Covington argues that he should not be held accountable for his failure to participate in services because DCS was not sufficiently diligent in attempting to arrange those services for him. Appellant's Br. p. 6-7. Under the circumstances of this particular case, however, we find his argument unpersuasive. It is true that, typically, DCS is involved in arranging for parents to obtain services to help them reunite with their children. It is also true that Covington lived out-of-state throughout these proceedings. Covington seems to suggest a duty on the part of DCS to coordinate services for out-of-state putative fathers with out-of-state service providers. However, he provides us with no authority to support this suggestion. In any case, we regard DCS's involvement with Covington to have adequately informed him of the steps he needed to take to make a showing before the juvenile court that his parental rights to S.M. should not be terminated.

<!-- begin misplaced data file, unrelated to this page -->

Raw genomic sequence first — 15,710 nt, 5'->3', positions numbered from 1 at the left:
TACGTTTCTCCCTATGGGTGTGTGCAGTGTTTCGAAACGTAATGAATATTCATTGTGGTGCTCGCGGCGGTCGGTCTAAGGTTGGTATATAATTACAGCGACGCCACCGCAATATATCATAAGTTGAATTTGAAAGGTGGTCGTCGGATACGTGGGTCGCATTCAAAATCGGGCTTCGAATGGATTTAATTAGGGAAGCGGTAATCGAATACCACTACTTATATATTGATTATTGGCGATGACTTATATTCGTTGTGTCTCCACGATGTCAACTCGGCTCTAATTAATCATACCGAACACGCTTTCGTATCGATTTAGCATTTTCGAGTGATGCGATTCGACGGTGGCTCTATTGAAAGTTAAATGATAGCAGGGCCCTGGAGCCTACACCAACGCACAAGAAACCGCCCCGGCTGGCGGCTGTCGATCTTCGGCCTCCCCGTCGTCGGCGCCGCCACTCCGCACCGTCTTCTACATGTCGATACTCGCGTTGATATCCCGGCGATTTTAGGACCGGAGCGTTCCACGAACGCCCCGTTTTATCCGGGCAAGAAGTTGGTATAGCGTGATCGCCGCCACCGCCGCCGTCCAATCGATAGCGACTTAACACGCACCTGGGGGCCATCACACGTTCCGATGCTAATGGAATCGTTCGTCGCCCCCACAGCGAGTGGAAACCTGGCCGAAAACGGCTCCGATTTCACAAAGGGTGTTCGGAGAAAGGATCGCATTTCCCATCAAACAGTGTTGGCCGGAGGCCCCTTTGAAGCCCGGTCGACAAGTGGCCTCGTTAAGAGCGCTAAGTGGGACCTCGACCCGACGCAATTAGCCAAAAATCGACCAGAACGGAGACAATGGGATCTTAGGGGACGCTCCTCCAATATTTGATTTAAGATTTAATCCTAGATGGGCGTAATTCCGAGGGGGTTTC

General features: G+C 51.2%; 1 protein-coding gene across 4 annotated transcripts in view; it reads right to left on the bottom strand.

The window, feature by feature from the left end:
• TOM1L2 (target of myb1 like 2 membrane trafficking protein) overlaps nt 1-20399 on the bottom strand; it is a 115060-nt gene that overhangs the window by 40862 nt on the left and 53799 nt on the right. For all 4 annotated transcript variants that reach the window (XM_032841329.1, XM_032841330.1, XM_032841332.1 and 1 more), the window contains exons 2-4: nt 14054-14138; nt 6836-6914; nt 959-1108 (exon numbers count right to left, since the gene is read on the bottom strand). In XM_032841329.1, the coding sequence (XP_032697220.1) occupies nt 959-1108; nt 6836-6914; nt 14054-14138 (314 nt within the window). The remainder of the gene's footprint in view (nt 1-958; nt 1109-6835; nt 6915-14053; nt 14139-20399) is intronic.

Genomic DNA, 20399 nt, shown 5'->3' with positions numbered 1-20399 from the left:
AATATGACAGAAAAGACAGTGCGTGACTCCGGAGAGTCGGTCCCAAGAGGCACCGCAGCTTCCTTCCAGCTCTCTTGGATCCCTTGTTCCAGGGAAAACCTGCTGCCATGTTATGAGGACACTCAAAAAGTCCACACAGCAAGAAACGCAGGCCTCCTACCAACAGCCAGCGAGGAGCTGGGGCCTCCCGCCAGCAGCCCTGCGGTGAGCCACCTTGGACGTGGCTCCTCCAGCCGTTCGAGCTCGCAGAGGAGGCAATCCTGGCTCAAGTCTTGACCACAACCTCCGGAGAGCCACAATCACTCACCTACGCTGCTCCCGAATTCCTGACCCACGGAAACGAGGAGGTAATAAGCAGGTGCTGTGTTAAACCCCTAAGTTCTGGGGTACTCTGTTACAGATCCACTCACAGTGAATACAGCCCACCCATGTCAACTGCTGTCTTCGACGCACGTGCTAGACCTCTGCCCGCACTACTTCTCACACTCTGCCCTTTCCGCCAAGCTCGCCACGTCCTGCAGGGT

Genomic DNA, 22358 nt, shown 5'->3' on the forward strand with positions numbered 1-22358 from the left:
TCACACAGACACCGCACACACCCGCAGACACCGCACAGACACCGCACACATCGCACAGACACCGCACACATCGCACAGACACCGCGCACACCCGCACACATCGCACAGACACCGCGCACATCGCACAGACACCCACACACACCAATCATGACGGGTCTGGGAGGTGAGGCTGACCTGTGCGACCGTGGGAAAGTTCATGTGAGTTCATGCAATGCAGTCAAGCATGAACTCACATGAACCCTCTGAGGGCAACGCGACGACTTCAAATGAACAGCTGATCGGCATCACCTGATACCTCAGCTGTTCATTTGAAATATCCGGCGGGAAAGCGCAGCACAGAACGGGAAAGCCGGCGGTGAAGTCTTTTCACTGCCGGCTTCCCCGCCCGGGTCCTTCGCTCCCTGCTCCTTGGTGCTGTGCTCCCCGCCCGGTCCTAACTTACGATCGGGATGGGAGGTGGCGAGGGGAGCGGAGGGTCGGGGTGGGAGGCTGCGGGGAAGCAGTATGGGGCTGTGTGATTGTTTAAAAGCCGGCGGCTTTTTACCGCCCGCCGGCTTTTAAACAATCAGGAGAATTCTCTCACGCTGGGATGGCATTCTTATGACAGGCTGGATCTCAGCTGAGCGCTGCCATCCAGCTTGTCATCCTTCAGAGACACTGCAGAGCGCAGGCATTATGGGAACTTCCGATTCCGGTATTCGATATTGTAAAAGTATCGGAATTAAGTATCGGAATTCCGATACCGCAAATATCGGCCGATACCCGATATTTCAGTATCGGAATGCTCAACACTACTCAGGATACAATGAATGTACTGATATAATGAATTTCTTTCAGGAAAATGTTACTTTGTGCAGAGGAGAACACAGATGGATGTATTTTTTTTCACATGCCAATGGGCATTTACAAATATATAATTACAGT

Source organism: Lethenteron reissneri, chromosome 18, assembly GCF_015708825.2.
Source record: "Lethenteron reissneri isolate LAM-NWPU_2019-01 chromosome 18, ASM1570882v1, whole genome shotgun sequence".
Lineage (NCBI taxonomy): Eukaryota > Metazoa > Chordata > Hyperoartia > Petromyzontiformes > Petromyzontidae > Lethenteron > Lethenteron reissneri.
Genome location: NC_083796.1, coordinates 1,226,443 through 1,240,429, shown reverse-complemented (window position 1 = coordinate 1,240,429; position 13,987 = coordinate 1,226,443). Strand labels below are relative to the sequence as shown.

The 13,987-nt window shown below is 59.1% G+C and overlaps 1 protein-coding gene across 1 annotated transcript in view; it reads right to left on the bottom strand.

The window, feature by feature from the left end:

DCS requested three things of Covington that would provide him with a foundation to demonstrate his fitness to parent S.M.: establish paternity, undergo a parenting assessment, and undergo a drug and alcohol assessment or provide evidence that he recently completed a drug abuse treatment program. As to a parenting assessment, DCS conducted an inquiry into the possibility of an assessment with the Illinois DCS and was informed that no such assessment was offered. DCS then offered to provide this service to Covington in Indiana. Covington, however, never made arrangements for this service, and he never indicated his desire to seek an alternative resolution of the issue. As to a drug and alcohol assessment, Covington informed DCS that he had recently completed a treatment program and was told that an assessment could be waived if he would provide documentation of this fact. Covington failed to do so. Finally, as to paternity, Covington was informed of the procedure to establish his paternity before the court. He never made any attempt to follow up on this and has allowed the juvenile court to render a decision against him as a parent without even establishing that he is a parent. In other words, as to each of these three issues, the failure to pursue them in a manner that would prove to the court that Covington had the desire and ability to care for S.M. cannot be attributed to DCS. DCS provided Covington with the information he needed to take steps toward becoming a parent to this child, and he declined to make use of this information.